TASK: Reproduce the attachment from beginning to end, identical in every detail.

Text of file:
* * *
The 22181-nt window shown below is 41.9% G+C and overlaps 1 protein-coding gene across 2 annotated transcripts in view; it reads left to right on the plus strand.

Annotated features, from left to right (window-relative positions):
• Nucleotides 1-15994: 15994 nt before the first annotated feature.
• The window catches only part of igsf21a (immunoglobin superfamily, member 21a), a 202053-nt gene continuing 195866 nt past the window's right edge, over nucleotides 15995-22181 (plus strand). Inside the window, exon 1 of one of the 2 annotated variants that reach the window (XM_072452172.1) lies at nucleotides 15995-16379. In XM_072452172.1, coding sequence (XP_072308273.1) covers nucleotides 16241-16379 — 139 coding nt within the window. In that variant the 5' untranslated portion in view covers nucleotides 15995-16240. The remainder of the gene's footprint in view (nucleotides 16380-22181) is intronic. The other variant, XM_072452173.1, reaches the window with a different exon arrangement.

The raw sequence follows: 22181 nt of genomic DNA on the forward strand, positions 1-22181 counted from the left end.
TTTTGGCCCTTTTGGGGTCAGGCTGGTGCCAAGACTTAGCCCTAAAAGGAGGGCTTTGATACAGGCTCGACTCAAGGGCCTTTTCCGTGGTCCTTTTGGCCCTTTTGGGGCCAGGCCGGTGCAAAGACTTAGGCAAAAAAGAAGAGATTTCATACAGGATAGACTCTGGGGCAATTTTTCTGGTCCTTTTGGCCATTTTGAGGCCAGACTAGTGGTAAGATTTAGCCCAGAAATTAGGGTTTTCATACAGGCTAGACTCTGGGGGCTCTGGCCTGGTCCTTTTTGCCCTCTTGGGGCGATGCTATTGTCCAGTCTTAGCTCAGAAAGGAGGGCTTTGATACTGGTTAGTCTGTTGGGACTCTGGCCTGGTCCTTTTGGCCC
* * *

The 22181-nt window shown below is 41.9% G+C and overlaps 1 protein-coding gene across 2 annotated transcripts in view; it reads left to right on the plus strand.

Annotated features, from left to right (window-relative positions):
• Nucleotides 1-15994: 15994 nt before the first annotated feature.
• The window catches only part of igsf21a (immunoglobin superfamily, member 21a), a 202053-nt gene continuing 195866 nt past the window's right edge, over nucleotides 15995-22181 (plus strand). Inside the window, exon 1 of one of the 2 annotated variants that reach the window (XM_072452172.1) lies at nucleotides 15995-16379. In XM_072452172.1, coding sequence (XP_072308273.1) covers nucleotides 16241-16379 — 139 coding nt within the window. In that variant the 5' untranslated portion in view covers nucleotides 15995-16240. The remainder of the gene's footprint in view (nucleotides 16380-22181) is intronic. The other variant, XM_072452173.1, reaches the window with a different exon arrangement.

The raw sequence follows: 22181 nt of genomic DNA on the forward strand, positions 1-22181 counted from the left end.
TTTTGGCCCTTTTGGGGTCAGGCTGGTGCCAAGACTTAGCCCTAAAAGGAGGGCTTTGATACAGGCTCGACTCAAGGGCCTTTTCCGTGGTCCTTTTGGCCCTTTTGGGGCCAGGCCGGTGCAAAGACTTAGGCAAAAAAGAAGAGATTTCATACAGGATAGACTCTGGGGCAATTTTTCTGGTCCTTTTGGCCATTTTGAGGCCAGACTAGTGGTAAGATTTAGCCCAGAAATTAGGGTTTTCATACAGGCTAGACTCTGGGGGCTCTGGCCTGGTCCTTTTTGCCCTCTTGGGGCGATGCTATTGTCCAGTCTTAGCTCAGAAAGGAGGGCTTTGATACTGGTTAGTCTGTTGGGACTCTGGCCTGGTCCTTTTGGCCC